Over the last few years, some drivers in the transportation industry have raised concerns about videomatics in their working environment. This, unfortunately, is at odds with the many fleet managers and companies that see the value in videomatics technology. So how do you get your employees excited about dash cams, rather than dreading what they may see as a privacy catastrophe? By sharing with them these 5 reasons why cab-cameras work for their personal and professional benefit.
In-cab cameras are like a driver’s panic button. Say your job is transporting people from place to place, like taxi drivers, bus drivers, or even Uber/Lyft drivers. You never really know who is going to climb into the back of your car, or if they mean you harm. By using video equipment to monitor the inside of your vehicle, you can monitor the interactions that take place within the cab. With access to a backlog of video data, fleet managers can provide drivers the kind of safe work environment they need to do their job well.
Liability and Blame
The very nature of road accidents fosters confusion and uncertainty regarding the exact circumstances of the incident. In a ‘he-said’ vs. ‘she-said’ moment, how can accident authorities determine who is at fault? With access to video data that shows the movement of the vehicles involved and the actions during and prior to the collision, culpability is easy to assign. Drivers can take control of their testimony by using their own personal digital witness and GPS locator to prove their innocence.
Positive Impact on Driving Behavior
Social responsibility mandates that drivers be vigilant and consciously reduce distractions in order to drive as safely as possible. Video monitoring encourages proper driving behavior and helps fleet managers assess who may need additional training to promote safe driving practices. Combined with an incentive program that rewards this good behavior, tracking video feeds can provide proof of an employee’s eligibility to receive a coveted prize.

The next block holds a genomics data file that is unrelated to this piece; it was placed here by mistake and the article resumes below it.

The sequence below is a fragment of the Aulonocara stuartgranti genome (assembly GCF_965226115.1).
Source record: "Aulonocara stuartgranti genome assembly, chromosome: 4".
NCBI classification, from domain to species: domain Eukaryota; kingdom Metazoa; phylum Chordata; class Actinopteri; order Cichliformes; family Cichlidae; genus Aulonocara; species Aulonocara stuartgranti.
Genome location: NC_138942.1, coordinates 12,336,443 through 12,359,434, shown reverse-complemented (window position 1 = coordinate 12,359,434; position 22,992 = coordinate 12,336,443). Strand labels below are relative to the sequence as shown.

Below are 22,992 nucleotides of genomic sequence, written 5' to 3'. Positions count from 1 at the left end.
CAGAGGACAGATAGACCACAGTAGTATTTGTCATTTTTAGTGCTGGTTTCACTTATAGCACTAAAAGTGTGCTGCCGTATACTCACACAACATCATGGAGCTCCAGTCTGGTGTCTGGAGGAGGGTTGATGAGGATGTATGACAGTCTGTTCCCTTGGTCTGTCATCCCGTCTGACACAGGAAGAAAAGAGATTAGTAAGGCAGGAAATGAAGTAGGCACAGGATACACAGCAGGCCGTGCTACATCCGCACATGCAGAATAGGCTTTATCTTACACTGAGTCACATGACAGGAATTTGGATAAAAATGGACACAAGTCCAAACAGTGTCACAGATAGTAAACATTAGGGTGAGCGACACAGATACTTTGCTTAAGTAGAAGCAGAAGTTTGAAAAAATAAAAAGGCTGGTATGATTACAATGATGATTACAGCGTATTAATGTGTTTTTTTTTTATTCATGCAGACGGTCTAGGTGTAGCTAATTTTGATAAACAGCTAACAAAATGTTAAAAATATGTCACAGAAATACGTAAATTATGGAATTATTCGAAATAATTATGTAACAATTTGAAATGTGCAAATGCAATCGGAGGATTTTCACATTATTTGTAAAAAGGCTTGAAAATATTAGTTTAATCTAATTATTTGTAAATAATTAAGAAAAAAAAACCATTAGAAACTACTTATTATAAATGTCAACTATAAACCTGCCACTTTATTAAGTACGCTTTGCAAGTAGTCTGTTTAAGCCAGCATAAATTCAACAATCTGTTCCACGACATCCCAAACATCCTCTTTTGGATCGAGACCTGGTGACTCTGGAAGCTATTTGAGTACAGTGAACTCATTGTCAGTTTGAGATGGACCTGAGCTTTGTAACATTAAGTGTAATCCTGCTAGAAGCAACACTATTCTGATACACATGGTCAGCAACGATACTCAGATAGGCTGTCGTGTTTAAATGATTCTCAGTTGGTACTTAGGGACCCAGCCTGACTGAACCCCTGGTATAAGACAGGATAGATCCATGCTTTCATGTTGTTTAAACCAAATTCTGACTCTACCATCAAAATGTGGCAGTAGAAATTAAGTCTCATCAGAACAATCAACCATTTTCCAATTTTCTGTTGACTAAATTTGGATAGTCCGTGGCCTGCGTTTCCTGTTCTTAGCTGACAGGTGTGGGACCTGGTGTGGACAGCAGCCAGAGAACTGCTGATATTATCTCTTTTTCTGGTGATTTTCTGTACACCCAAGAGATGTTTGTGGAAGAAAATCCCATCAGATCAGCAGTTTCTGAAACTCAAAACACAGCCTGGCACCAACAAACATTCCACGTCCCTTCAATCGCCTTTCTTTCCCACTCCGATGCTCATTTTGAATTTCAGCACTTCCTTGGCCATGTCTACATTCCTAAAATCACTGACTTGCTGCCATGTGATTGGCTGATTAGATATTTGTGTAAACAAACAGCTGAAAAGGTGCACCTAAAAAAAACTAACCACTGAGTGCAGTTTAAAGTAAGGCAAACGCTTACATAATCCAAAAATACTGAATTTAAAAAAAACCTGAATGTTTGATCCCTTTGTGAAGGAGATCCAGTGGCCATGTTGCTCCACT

Prevent Mistakes In Timesheets
Imagine you are on the road for hours on end, working overtime to get holiday packages to their destinations on time. When the holidays are over, you wait eagerly for that extra-big paycheck but, when you receive it, you notice some of the hours you worked are missing. Videomatics provide a resource drivers and managers can access to verify timekeeping and ensure accuracy of financial records to make sure workers are adequately compensated.
For cross-country truckers, the vehicle cab is a work environment and a sanctuary where you live and rest on the road. To put drivers at ease, companies should make clear rules about who views and has access to the videos before installing the cameras. Be sure you know how the data will be used and how the camera will collect the data. Some videomatics technology allows cameras to switch off when the vehicle is off, or does not surveil the entire cab, leaving parts where drivers can take breaks unmonitored by company equipment. With clear rules of use in place, drivers can be assured that their privacy and comfort are priority for their employer’s business.
A Note for Fleet Managers
If you are still unsure whether the risk of purchasing videomatics equipment is worth the potential employee fallout, be assured that the IRS has your back. Under Section 179 of the IRS tax code, your business could qualify for a deduction for videomatics equipment purchased during the tax year. This means that if you lease or buy qualified equipment, you can deduct the cost from your gross income. With the end of the year approaching soon, this is the best time to invest in videomatics devices and software.